Investing in Exchange Traded Funds

3 Replies

Is investing in an exchange-traded fund a smart way to invest in real estate? What are the pros cons?

@Rhonda Moore some people love investing in the stock market. Others feel that they don't have enough control of their investments in the stock market. My personal opinion is that there are both good and bad parts of investing in the stock market, and I do invest in ETFs as well as in actual real estate. 

If looking for an ETF to buy, take note of things such as the expense ratio, if the fund is actively or passively managed, the funds performance over the last 1, 5, 10 years and longer, who the manager of the fund is and how long they have been the manager, how much turnover there is in shares, how long the ETF has existed, etc. Also in terms of buying ETFs that invest in REITS, dividends play a big role on the return, so look at that as well.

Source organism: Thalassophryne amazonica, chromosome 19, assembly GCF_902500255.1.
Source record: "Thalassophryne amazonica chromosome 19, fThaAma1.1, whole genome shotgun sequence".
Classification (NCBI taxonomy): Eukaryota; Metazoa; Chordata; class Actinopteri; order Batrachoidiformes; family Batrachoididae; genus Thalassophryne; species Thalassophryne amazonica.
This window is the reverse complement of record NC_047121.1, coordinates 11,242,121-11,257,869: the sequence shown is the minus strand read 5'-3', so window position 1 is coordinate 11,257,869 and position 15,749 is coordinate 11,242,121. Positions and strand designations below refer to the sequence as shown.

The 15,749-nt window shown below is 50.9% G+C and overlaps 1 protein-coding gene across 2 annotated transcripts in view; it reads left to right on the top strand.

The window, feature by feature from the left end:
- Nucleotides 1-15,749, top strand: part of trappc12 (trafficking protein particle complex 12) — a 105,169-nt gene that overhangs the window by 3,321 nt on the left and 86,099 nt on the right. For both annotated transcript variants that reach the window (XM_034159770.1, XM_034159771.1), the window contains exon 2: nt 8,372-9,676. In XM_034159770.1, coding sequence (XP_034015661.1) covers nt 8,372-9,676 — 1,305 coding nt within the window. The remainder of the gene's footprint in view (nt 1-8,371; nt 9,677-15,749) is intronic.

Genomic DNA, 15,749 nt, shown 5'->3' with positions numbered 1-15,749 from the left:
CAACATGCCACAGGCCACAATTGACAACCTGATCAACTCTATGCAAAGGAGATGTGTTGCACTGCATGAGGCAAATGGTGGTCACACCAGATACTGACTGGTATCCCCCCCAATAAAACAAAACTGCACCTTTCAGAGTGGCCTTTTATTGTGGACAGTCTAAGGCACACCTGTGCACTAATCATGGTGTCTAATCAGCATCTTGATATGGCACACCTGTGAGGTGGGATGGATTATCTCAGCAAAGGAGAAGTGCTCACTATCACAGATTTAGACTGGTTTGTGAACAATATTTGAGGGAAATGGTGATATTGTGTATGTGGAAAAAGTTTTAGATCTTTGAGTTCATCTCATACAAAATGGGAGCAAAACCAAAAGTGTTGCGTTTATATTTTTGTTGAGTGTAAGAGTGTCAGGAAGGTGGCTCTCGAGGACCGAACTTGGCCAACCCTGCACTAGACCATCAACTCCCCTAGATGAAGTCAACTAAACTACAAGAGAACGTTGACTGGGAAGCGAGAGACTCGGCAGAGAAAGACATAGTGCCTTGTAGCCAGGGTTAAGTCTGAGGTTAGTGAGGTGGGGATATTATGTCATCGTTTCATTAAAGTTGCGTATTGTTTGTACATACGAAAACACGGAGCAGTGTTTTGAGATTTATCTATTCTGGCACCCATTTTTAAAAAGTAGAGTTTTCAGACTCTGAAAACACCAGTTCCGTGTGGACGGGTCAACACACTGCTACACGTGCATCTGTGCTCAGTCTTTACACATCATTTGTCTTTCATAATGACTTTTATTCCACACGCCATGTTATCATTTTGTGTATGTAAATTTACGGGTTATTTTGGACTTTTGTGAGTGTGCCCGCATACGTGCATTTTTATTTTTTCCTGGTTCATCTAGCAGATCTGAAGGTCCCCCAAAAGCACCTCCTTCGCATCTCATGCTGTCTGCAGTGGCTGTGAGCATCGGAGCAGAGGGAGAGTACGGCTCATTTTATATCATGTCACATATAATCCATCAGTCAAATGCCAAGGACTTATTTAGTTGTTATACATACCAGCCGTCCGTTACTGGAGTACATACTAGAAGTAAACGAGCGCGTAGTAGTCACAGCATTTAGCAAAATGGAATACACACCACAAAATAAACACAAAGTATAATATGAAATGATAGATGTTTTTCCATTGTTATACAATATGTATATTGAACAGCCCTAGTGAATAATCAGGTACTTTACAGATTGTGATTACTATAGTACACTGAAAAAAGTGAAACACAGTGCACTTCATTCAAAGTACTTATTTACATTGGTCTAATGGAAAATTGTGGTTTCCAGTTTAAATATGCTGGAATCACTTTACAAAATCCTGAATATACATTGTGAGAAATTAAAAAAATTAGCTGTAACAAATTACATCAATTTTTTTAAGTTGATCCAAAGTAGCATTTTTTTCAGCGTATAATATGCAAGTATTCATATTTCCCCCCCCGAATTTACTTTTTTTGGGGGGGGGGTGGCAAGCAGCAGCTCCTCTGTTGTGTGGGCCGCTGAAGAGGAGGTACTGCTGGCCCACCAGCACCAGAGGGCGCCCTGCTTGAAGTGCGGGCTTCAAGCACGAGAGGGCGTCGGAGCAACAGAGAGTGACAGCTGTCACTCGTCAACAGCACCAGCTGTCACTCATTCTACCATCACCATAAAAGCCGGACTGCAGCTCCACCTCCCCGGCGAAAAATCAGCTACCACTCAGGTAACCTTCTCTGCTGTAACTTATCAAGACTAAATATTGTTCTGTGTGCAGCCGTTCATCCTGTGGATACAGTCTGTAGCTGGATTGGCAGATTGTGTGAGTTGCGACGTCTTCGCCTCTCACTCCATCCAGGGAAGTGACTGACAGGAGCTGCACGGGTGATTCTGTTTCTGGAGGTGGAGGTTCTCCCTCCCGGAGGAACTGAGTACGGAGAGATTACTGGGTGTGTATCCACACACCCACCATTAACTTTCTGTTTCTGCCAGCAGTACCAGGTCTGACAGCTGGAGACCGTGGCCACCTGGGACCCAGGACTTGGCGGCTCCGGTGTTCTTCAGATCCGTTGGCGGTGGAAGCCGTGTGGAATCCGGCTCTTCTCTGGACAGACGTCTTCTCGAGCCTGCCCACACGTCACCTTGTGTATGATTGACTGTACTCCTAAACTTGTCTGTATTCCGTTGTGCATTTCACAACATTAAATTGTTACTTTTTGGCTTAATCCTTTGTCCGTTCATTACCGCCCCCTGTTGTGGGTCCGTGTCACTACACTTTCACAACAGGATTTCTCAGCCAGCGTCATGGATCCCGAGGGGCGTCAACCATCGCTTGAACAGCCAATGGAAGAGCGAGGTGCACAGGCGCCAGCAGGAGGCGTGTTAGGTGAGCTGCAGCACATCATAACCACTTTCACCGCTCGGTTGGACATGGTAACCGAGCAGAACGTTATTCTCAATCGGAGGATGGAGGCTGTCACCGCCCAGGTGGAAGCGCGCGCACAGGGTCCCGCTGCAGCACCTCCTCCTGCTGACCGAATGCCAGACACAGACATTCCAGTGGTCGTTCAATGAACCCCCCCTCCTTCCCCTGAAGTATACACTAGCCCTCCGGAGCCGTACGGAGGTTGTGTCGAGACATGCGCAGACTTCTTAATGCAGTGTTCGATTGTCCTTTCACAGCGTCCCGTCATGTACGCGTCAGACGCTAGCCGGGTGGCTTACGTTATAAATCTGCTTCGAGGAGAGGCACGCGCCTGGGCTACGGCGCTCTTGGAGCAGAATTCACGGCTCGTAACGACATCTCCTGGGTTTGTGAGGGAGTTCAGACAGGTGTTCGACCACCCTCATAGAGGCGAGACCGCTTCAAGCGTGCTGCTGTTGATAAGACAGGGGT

Remember that ETFs generally invest in a large number of businesses in the same field, so a real estate ETF may have one company that operates trailer parks, while another is running assisted living facilities, and yet another that builds strip malls. Some components of the ETF could be doing great, while others are struggling.

There are several ways to invest in Real Estate via the stock market.  I invest in Real Estate Investment Trust's (REITs).   For a company to get the tax advantages of being a REIT they must payout 90% of their profits as dividends.  There are many REITs out there that yield over 10% a year (I am long on NYMT and CIM).  It is a way to invest in real estate within a traditional 401k and build up your money by reinvesting the dividends.  I think that pales in comparison to the potential return on investments one can get through the methods you can learn throughout Biggerpockets.   

   Using NYMT as an example, it currently is trading for ~$8.05 a share and pays a $.27 per share quarterly dividend.  If you invested $25k you would get around 3100 shares.  You would earn ~$838 a quarter and ~$3,353 a year in dividends.  Important note, you do not get the tax benefits of Real Estate ownership but it is not a bad way to invest.

  

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